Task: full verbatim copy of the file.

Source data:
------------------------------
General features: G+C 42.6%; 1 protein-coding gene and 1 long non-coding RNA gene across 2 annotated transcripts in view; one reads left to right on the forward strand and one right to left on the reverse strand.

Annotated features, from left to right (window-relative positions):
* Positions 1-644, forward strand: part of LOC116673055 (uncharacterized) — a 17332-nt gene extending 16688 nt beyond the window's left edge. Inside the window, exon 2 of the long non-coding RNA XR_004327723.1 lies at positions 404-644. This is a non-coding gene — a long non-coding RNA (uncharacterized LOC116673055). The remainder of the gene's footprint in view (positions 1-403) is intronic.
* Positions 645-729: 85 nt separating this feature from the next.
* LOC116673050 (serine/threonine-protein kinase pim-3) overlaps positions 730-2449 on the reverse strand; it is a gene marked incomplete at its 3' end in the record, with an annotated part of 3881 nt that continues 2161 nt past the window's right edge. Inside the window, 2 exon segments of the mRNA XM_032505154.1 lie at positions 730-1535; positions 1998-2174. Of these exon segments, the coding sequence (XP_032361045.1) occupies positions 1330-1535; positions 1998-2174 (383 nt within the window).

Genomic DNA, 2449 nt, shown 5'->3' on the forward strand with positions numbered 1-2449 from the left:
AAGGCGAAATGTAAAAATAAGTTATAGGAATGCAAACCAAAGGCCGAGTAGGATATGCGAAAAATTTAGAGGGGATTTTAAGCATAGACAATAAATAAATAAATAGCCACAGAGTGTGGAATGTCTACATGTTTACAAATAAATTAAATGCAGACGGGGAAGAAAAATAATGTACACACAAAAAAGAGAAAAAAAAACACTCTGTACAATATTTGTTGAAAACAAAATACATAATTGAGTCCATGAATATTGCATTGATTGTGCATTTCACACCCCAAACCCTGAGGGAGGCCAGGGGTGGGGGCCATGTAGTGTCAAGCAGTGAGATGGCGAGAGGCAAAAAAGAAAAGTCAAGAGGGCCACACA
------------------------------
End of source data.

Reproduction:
General features: G+C 42.6%; 1 protein-coding gene and 1 long non-coding RNA gene across 2 annotated transcripts in view; one reads left to right on the forward strand and one right to left on the reverse strand.

Annotated features, from left to right (window-relative positions):
* Positions 1-644, forward strand: part of LOC116673055 (uncharacterized) — a 17332-nt gene extending 16688 nt beyond the window's left edge. Inside the window, exon 2 of the long non-coding RNA XR_004327723.1 lies at positions 404-644. This is a non-coding gene — a long non-coding RNA (uncharacterized LOC116673055). The remainder of the gene's footprint in view (positions 1-403) is intronic.
* Positions 645-729: 85 nt separating this feature from the next.
* LOC116673050 (serine/threonine-protein kinase pim-3) overlaps positions 730-2449 on the reverse strand; it is a gene marked incomplete at its 3' end in the record, with an annotated part of 3881 nt that continues 2161 nt past the window's right edge. Inside the window, 2 exon segments of the mRNA XM_032505154.1 lie at positions 730-1535; positions 1998-2174. Of these exon segments, the coding sequence (XP_032361045.1) occupies positions 1330-1535; positions 1998-2174 (383 nt within the window).

Genomic DNA, 2449 nt, shown 5'->3' on the forward strand with positions numbered 1-2449 from the left:
AAGGCGAAATGTAAAAATAAGTTATAGGAATGCAAACCAAAGGCCGAGTAGGATATGCGAAAAATTTAGAGGGGATTTTAAGCATAGACAATAAATAAATAAATAGCCACAGAGTGTGGAATGTCTACATGTTTACAAATAAATTAAATGCAGACGGGGAAGAAAAATAATGTACACACAAAAAAGAGAAAAAAAAACACTCTGTACAATATTTGTTGAAAACAAAATACATAATTGAGTCCATGAATATTGCATTGATTGTGCATTTCACACCCCAAACCCTGAGGGAGGCCAGGGGTGGGGGCCATGTAGTGTCAAGCAGTGAGATGGCGAGAGGCAAAAAAGAAAAGTCAAGAGGGCCACACA